Instagram: How much do social influencers earn?

Olivia Buckland Instagram: How much do social influencers earn? Instagram: How much do social influencers earn? fb62c879e8Image copyrightPA
Image caption Olivia Buckland was warned by the Advertising Standards Authority over an Instagram post

Former Love Island contestant Olivia Buckland has become the latest reality TV star to fall foul of the UK’s advertising watchdog, after she failed to specify one of her Instagram posts had been sponsored by a brand.

But disciplinary action is unlikely to dampen enthusiasm in an area that has grown from an advertising niche to a worldwide phenomenon in less than a decade.

So, how much money are people making from social media?

Kat Richardson, creative director of influencer marketing agency WaR, tells the BBC that users need around 10,000 followers before they can “start making anything”.

‘Well into six figures’

Payment for those users is “fairly low level” – around £100 for an Instagram post – she says. But it can progress quite quickly after that.

“Once you get to 30,000 followers, for a fashion or beauty post, you could be looking at around £750,” she says.

Rohan Midha, the managing director of influencer agency PMYB, adds that small – or “micro” – influencers can get paid with free products while larger accounts will get “well into the six figures”.

Long-standing relationships between brands and influencers tend to be more beneficial – for both parties – compared with single posts.

“What we have found through our data is that one-off posts don’t lead to a really credible endorsement,” he says. “The best results occur when the influencer promotes over a longer period of time.”

Even so, Kat says Instagram accounts with around a million followers can command £10,000 for a one-off post.

Image copyrightPA
Image caption Zoe Suggs has 12 million Youtube subscribers and more than one million Instagram followers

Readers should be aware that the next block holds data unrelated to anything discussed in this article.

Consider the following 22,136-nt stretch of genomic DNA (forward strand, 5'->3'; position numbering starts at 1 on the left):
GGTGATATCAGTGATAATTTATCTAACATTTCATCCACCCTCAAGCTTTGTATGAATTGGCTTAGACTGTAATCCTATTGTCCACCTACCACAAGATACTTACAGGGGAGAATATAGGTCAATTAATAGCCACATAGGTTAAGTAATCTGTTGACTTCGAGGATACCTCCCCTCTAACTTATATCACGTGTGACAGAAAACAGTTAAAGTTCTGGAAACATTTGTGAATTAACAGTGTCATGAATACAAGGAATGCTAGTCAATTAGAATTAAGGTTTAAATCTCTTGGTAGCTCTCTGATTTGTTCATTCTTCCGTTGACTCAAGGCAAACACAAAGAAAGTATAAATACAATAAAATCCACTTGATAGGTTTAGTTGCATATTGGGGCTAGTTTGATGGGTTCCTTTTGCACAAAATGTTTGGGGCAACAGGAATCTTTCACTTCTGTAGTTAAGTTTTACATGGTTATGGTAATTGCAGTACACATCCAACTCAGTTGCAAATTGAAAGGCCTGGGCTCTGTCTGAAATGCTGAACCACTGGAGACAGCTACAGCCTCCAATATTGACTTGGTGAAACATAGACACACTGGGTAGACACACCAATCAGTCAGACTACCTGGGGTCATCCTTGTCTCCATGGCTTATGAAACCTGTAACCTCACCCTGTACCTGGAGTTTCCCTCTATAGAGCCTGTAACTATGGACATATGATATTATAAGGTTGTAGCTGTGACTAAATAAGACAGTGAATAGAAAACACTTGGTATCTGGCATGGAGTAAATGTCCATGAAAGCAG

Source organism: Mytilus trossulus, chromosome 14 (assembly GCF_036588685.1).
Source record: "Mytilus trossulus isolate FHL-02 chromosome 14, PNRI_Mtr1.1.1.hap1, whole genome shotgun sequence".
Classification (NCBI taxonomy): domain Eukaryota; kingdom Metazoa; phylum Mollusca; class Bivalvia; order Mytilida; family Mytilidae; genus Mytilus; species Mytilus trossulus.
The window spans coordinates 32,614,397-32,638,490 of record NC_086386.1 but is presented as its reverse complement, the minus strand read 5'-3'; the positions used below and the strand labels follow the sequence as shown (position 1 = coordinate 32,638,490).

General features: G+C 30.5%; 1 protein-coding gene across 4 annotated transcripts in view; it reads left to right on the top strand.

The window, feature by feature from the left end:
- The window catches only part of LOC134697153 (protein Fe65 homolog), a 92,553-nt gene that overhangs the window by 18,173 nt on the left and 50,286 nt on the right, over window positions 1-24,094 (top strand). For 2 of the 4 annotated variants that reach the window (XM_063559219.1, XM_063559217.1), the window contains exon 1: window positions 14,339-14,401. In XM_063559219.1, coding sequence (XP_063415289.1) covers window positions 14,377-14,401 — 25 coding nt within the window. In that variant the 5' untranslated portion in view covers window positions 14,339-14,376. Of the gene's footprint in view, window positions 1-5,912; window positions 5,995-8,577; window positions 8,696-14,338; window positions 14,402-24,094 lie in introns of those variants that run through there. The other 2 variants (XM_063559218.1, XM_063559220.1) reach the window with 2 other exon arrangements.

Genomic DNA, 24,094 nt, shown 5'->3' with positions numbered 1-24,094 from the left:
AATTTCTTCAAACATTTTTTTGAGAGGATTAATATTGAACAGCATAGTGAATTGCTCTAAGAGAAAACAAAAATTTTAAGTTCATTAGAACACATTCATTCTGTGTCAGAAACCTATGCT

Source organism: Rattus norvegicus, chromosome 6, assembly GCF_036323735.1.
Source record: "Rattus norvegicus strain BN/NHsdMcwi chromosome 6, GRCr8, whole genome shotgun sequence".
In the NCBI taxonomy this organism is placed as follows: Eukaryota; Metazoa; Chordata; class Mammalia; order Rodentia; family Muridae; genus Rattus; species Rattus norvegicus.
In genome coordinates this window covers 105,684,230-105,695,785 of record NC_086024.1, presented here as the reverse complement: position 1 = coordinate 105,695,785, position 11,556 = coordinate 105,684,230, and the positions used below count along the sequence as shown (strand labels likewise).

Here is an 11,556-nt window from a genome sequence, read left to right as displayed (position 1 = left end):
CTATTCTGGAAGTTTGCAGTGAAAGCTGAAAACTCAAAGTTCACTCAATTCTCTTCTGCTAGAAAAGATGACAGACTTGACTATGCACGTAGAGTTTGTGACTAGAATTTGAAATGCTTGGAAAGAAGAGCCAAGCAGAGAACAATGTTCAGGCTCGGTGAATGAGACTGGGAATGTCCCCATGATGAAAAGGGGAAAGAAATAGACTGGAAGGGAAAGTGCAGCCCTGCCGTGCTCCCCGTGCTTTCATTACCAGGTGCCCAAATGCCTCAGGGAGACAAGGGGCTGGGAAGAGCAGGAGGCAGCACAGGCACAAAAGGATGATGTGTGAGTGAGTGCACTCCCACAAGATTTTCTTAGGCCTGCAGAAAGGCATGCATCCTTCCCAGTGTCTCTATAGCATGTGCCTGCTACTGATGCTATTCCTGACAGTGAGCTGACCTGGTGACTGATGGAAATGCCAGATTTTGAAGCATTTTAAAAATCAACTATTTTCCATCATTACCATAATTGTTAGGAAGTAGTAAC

But the size of a following does not necessarily equate to the size of a pay cheque.

There are “many variables” in partnerships between brands and influencers, she says.

Kat explains: “On Instagram, for example, it’s more expensive if you have a swipe up for the brand’s site. It’s more expensive if there are links to certain products, it’s also more expensive if you’re doing Instagram stories or if you’re writing about it in your blog and your linking to it in your Instagram.

“It all comes as a package that can be sold to the brand and boost your monetary value.”

At the top end of the scale, people like reality TV star Kylie Jenner – who has more than 116 million followers on Instagram, 25 million on Twitter and 21 million on Facebook – can earn around £750,000 for one post.

Advice for hopefuls

So what do budding influencers hoping to make a living from their online presence need to do?

“The fundamental concept is that people buy from people they trust and admire,” says Rohan. “If an influencer has the ability to make their audience act, then brands are likely to pay them to promote a product or service.”

Kat adds it is important “not to post too much sponsored content”, adding: “Your audience will get very vocal if you’re doing too much.”

“Also, it’s important to post brands that work for you,” she says. “If you’re normally associated with beauty and then you’re pictured with a household product that might sit better with a mummy blogger then people are going to push back against that, they’re not going to engage with it.”

The choice of platform can also affect potential partnerships.

Kat explains that brands are far less interested in promoting through Facebook and Twitter than they were at the beginning of the decade.

“Instagram stories is now huge,” she says. “That definitely has more power now.”

“You get a lot of people who are looking at their phones on their commute on their way into work, so Instagram is an easy way of looking through people’s feeds.

“You like something, you click on it and buy it – it’s a very easy way to do it in the morning.”

Youtube, she adds, is seen as “more focused towards a younger audience”.

So what is it exactly that has made influencing so popular, and why are brands turning to it over traditional advertising?

“I think it’s because you get a little bit more depth to the story,” says Kat. “When you’re looking at an advert for something, there’s no personal story behind that but when you follow an influencer then there’s already something you’ve decided about that person that you like.

“You’ve got an awareness of who they are and you’ve already bought into their lifestyle and when they post a product there’s already a link there for you.”

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